Tangent: Warhammer 50K Setting, The Age of Exodus



This is a perennial favorite setting of mine, especially when I’m in the mood to run a Warhammer 40K-style RPG. There’s a 1d4chan page about it, but I wanted to dive into what it is here, and why I enjoy running it so much.

The Setting:

The general idea behind the setting was sparked by someone mentioning an idea for the advancement of the 40K setting, by the Emperor awakening briefly, commanding the construction of a “great ship,” before returning to his slumber. The mention of the ship being 1 AU in length (1 AU = distance from the Earth/Terra to the Sun/Sol) led to all kinds of mentions of what would need to occur in order for such a thing to even be feasibly possible, and gradually the entirety of the 40K setting got folded into it in microcosm.

Now, The Ship Moves. Within it is the Imperium, inhabiting Dyson Spheres and artificial habitats, cooperating with Eldar and Tau to keep it functioning, fighting off the Nids, Orks, and occasional Chaos that managed to get stuck inside. The Ship, due to the close proximity of the Emperor (Renamed to “The Captain”), repels 99% of any daemonic incursions, keeping it relatively chaos-free compared to the average 40K world. Entire planets worth of people live and die in cramped decks caring for part of an engine, or a few enormous adamantium rivets keeping vital components in place, and vast lakes of coolant stretch to the horizon beneath towering las defense cannons the size of continents.

As Warp travel is now both unnecessary and impossible in the cramped interiors of the Ship, warships before now act as almost like elevators, although areas exist that occasionally need the firepower of Battle Barges and the like to defend them. Entire levels might be declared Exterminatus or quarantined due to Nid or Ork infestation, and rumors have spoken of both Dark Eldar and Necrons sighted in the shadowed areas of the sacred vessel as well.

As mentioned before, this is a microcosm of 40K. Everything is here, from Tau to the infinite flavors of the Imperium, to the Eldar and even some Chaos. However, this is a setting that has solidly and assuredly broken away from canon, which is part of why I enjoy it so much. I personally quite like the canon for 40K, but it is very, very dense, difficult for newcomers to 40K to absorb in any kind of timely fashion, and most of all it is stagnant.

A side note here on 40’s fluff: I understand why it is stagnant. 40K has a very rich and detailed history, and as shown by the Squats and Legions of the Damned, people don’t much appreciate when the story marches on and leaves their favorites behind. However, 40K’s fluff has become bloated, and this makes it difficult to move forward with a plot in any meaningful way without trampling on the toes of existing canon or venting major characters out of the proverbial airlock.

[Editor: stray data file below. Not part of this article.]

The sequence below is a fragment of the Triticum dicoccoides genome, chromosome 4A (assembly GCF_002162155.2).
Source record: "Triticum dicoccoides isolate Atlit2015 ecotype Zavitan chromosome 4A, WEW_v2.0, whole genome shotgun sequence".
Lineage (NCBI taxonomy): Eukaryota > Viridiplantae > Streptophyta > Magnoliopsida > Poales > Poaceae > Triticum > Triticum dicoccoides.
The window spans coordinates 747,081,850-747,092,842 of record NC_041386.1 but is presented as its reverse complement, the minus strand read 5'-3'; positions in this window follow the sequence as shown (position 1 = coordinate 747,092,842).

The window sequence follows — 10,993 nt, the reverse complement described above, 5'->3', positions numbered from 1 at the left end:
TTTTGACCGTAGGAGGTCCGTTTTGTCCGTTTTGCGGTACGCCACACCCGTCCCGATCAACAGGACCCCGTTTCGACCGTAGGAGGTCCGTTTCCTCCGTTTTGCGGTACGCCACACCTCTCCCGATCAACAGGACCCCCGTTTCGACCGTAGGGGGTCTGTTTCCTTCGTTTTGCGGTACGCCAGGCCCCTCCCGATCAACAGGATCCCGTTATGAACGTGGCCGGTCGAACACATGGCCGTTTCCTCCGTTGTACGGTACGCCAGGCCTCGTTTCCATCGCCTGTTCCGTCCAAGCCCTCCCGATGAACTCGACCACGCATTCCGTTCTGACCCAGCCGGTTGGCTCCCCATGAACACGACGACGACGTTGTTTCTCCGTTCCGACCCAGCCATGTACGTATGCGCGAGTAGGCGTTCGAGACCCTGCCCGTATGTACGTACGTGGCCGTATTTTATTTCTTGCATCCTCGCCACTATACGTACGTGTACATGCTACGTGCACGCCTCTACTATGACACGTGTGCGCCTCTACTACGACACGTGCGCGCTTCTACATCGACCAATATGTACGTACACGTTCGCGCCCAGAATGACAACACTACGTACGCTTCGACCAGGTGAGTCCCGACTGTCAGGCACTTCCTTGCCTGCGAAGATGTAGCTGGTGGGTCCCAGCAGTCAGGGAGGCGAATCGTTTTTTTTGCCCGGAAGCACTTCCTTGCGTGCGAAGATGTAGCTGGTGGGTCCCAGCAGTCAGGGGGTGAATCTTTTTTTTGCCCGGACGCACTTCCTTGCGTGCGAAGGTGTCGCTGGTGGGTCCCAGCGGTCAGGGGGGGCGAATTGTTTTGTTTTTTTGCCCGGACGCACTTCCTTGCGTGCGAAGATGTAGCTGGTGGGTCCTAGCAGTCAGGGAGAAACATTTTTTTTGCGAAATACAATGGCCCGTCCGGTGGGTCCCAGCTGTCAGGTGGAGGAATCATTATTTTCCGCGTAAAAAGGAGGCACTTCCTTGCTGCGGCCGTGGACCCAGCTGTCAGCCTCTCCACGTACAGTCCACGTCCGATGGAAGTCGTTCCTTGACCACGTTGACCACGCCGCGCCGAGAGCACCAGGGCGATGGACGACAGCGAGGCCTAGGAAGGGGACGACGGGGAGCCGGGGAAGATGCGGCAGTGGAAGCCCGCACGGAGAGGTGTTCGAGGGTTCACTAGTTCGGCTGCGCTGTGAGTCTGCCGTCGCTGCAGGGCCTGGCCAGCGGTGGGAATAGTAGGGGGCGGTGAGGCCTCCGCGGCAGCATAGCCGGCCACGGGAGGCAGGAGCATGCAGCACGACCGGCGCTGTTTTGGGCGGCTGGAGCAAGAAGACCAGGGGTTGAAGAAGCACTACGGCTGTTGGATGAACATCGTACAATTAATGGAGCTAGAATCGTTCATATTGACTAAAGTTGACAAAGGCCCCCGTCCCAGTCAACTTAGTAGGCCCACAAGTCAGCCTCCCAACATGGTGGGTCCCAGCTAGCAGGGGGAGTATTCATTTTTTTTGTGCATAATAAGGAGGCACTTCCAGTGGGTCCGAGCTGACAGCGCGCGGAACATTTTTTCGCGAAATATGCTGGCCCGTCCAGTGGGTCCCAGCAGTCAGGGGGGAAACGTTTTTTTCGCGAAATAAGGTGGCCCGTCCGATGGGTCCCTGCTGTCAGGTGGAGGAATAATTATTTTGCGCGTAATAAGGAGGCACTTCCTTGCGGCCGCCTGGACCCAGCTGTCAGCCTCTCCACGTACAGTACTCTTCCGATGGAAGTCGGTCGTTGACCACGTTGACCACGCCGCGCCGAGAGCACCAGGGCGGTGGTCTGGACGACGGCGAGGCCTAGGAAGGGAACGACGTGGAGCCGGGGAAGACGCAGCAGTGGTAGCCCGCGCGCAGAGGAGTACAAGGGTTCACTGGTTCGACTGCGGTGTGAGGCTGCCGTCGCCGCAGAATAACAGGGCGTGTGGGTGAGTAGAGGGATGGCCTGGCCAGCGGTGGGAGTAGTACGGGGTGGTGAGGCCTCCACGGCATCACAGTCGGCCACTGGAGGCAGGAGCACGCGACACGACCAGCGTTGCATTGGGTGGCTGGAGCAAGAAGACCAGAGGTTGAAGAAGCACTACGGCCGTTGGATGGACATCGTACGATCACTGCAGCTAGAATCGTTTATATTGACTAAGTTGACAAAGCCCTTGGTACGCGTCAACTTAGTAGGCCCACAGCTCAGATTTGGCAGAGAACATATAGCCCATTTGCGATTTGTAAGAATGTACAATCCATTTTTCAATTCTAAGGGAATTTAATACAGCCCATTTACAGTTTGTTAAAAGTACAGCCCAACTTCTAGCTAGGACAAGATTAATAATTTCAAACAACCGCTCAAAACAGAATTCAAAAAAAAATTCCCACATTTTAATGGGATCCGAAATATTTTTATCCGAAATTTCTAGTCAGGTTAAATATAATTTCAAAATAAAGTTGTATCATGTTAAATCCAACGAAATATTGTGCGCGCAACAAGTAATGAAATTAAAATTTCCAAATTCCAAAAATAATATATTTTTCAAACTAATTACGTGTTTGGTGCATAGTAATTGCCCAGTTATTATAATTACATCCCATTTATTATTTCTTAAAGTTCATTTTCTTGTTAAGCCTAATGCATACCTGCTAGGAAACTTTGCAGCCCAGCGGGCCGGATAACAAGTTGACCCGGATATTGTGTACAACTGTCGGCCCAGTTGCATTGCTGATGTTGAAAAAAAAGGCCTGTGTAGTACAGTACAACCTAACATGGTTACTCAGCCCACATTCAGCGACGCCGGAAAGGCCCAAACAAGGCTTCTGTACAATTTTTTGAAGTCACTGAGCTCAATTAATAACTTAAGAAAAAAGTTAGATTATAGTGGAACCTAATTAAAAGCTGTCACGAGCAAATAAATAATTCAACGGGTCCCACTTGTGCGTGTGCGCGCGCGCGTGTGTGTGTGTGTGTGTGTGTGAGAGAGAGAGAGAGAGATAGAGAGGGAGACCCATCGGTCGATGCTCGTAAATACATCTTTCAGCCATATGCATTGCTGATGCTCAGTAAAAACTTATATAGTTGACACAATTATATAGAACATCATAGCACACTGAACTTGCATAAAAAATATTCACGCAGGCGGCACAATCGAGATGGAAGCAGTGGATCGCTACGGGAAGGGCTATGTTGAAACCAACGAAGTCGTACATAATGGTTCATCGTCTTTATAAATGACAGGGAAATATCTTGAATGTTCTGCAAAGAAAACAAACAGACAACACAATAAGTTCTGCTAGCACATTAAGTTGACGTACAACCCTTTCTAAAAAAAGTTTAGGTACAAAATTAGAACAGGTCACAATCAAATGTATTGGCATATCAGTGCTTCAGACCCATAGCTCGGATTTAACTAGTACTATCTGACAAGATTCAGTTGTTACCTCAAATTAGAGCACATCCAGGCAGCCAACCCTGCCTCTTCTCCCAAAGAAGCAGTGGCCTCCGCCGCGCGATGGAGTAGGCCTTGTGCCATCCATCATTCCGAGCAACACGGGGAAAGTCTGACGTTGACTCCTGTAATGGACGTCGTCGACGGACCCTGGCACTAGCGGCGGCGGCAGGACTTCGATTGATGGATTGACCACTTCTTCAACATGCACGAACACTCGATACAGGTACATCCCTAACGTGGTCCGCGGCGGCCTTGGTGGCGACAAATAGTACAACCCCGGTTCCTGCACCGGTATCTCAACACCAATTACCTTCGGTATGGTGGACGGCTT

50K does away with a lot of established 40K fluff, but not in a setting-demolishing way. Rather, the 50K:AoE setting allows for a patchwork quilt approach to a setting, in that a GM can pick and choose what elements they like from 40K to keep in 50K, and what to drop. I, for example, chose to keep Dark Eldar and Necrons as enemy forces that infiltrated the Ship rather than helped create it, but I gladly took a sledgehammer to the men-only Space Marines and have a few female members of the various chapters.

You too can alter the 50K setting however you feel suits you best, and I suspect 50K as a setting will feel much more like the scattered D&D 4e’s Points of Light than something more cohesive and set-in-stone like Eberron or Forgotten Realms. The cramped quarters and Dyson spheres means you can easily focus on politicking, exploration, combat, tight corridors and spaces or wide open plains and coolant seas, but still be able to shift to a new area within the ship without breaking the setting in the slightest.

For me, this really is a Swiss Army Knife of 40K. You get all the delicious fluff, characters, and grimdarkness, but in a much more digestible format for new players, a much less canon-stringent format for GMs and those familiar with 40K’s lore, and there’s enough new material that you don’t have to worry about rehashing the nth Black Crusade on Armageddon like you might in a normal 40K RPG.

The System:

Both times I’ve run this game I’ve used the Simple D6 rules, first on /tg/ and then second on RPGGeek, which is still an ongoing game. However, there’s absolutely nothing stopping a GM from running a much crunchier system, such as Dark Heresy, in this setting. I think in the future if I run this for an in-person game I’d like to switch it up a bit and use a heavier system, or possibly take a crack at it with the eventual Warpsteel: Sci-Fi ruleset I’m working on for the One-Page Rules group.

So, have you ever heard of the 50K setting? Do you plan on ever using it, or a similar heavy revamp of an existing canon setting?

2 thoughts on “Tangent: Warhammer 50K Setting, The Age of Exodus

  1. even when myself gone with Imperium also split into civil war between vanilla Imperium and ones that considers Psykers just as Human as Everyone else as well friending Xenos are better option than simply exterminating them

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